ssinsider is known to Gadfly but prefers to remain anonymous.

Gadfly:

The PM didn’t disappear after a half an hour; as Mr. Crownfield said, it blew away. But not just into not nearby neighborhoods. Into faraway ones, too! We could taste the dust on our lips in the south side well into the late afternoon hours (up until the rain started), even when we were not in the direction of the prevailing winds!

When we drove by the site two days ago, and it was slightly breezy, the same thing happened: you could taste the cement (or is it concrete?) dust on your lips! They are telling us that is normal? What does “normal” mean? What does “remarkable” mean? If you ask me, or the nearby neighbors, it has all been pretty remarkable.

ssinsider

The developer’s report is (obviously) going to be questioned. There will be suspicions of some sort of cover-up. Is there some (objective) scientist “out there” in Gadfly-land who can help us understand what the developer and the DEP reports say and don’t say. The developer is probably before the City right now with the next step in design plans, which just as probably will be controversial, and they will be before the public again. This is a good time to be sure the developer was “clean” in terms of claims of safety from the demolition.

 

“Why not just say what was in the dust not what wasn’t in the dust?” (71)

(71st in a series on Martin Tower)

George Lopez is retired after working twenty years with the Environmental Protection Agency (EPA).

Gadfly:

Oh Geez. They didn’t even test for respirable silica which is what caused thousands of horrible cancer deaths after the collapse of the WTC. As for the “However, two air samples for asbestos content could not be analyzed due to overloading of particulate. ” Overloading is why they didn’t have air monitoring reports for the “8,000” other projects they imploded. Why not just say what was in the dust not what wasn’t in the dust?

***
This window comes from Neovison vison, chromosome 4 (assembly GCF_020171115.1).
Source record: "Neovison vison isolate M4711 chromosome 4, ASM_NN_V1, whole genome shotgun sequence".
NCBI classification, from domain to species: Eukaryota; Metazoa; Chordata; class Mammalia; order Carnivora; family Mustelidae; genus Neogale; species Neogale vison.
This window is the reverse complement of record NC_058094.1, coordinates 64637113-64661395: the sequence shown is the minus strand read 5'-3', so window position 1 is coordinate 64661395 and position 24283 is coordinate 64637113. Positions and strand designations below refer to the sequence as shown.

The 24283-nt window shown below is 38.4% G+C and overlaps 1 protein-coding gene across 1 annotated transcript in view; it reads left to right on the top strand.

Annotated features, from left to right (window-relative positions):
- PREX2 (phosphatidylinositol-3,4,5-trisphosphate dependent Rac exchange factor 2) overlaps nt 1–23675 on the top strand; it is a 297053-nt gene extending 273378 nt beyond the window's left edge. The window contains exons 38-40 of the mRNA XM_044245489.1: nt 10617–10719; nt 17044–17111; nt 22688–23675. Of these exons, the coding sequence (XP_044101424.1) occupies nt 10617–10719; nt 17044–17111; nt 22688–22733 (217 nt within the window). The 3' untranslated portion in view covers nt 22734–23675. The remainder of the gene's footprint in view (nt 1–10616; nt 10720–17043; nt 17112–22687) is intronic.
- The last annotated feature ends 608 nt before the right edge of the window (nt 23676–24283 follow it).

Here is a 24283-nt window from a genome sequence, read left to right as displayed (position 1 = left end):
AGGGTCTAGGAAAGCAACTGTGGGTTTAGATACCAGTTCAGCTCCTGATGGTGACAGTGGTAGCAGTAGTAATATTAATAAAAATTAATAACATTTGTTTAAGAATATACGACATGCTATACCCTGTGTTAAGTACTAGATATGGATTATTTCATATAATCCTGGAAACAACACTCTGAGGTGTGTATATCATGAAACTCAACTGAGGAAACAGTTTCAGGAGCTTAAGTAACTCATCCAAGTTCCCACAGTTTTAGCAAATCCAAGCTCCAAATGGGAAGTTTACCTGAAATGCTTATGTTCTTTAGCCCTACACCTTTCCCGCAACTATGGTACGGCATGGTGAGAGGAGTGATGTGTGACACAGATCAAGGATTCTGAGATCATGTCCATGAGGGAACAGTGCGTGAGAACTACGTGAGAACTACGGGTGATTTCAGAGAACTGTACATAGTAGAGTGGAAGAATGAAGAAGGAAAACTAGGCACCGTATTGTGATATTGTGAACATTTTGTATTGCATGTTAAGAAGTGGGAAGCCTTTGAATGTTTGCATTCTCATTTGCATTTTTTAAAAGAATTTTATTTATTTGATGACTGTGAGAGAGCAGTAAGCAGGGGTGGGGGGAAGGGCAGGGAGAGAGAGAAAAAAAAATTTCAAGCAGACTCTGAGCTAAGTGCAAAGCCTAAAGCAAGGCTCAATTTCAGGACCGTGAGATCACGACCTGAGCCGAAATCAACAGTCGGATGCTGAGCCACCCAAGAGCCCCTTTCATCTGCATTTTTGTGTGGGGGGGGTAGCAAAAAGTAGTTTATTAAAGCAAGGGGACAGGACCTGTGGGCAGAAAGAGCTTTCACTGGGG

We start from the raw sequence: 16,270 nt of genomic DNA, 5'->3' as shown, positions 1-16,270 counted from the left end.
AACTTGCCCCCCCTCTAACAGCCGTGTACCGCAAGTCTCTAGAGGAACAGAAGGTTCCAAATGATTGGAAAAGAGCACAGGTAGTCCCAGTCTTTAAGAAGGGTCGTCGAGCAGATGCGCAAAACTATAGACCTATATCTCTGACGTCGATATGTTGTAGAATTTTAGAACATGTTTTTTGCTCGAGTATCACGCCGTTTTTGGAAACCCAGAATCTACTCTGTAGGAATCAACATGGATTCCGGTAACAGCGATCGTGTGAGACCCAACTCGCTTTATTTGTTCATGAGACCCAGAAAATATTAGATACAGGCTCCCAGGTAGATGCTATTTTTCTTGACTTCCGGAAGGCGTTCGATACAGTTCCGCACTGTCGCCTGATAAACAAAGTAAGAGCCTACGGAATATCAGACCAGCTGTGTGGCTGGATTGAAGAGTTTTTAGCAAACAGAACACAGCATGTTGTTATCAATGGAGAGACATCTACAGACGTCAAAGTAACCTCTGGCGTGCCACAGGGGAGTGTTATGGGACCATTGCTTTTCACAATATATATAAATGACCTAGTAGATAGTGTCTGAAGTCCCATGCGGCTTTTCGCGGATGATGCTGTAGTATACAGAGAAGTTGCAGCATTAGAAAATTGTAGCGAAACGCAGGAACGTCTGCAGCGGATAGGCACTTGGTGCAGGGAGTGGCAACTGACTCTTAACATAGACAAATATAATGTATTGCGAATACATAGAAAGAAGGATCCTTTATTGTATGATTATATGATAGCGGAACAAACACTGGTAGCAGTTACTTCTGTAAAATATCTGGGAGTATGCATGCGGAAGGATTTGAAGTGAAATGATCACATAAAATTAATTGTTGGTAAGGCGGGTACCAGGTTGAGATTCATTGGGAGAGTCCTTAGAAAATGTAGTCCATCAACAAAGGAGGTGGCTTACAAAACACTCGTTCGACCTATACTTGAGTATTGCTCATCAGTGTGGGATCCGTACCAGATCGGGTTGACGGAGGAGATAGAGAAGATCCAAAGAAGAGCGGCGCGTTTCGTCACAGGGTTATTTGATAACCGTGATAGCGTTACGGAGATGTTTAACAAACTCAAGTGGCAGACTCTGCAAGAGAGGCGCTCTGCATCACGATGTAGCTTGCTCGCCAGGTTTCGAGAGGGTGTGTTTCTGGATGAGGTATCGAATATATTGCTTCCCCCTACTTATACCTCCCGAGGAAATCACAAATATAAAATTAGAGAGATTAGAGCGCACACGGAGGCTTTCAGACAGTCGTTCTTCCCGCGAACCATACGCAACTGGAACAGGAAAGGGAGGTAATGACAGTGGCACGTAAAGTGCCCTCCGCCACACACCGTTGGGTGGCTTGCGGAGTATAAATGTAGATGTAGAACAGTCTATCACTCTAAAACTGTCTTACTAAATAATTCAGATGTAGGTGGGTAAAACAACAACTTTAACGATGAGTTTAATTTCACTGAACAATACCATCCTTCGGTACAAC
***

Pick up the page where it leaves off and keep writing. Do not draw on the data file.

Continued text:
George

One Air Quality Report on the Martin Tower demolition (70)

(70th in a series on Martin Tower)

Vertex Martin Tower results

Here linked are air quality test results from the developer’s testing agent.

Conclusion:
Air 5ampling results revealed no detectable concentration5 of asbestos or lead. However, two air samples for asbestos content could not be analyzed due to overloading of particulate. PM monitoring revealed no remarkable concentrations in three of the sampling locations. The PM monitoring station positioned northeast of the building within the fence line near the Eaton Ave/ Schoenersville Road egress was visibly coated with debris following the implosion. Data from this northeast sampling station indicates a significant spike of PM for less than a half hour after the implosion, subsequently, the PM concentrations generally went back to normal or slightly above normal readings.
If you should have any questions or require further information, please do not hesitate to contact me.
Sincerely,
The Vertex Companies, Inc.

Test results from the Pennsylvania Department of Environmental Protection will need to be obtained with a Right-to-Know request when they become available.

Answer for Mr. Lopez (69)

(69th in a series on Martin Tower)

See post #68 in this series

From a good source:

There are 2 air quality (“dust”) reports from Martin Tower, per Bob Novatnack.

1) Air quality report paid for by developers Wagner/Ronca et al, done by a private firm and to be finalized and released to Bob Novatnack this week. As soon as he receives it, he will make it public.

2) Air quality report from PA State Department of Environmental Protection, which they will release only through a Right-to-Know request. Not sure when that one would be finished and RTK-able.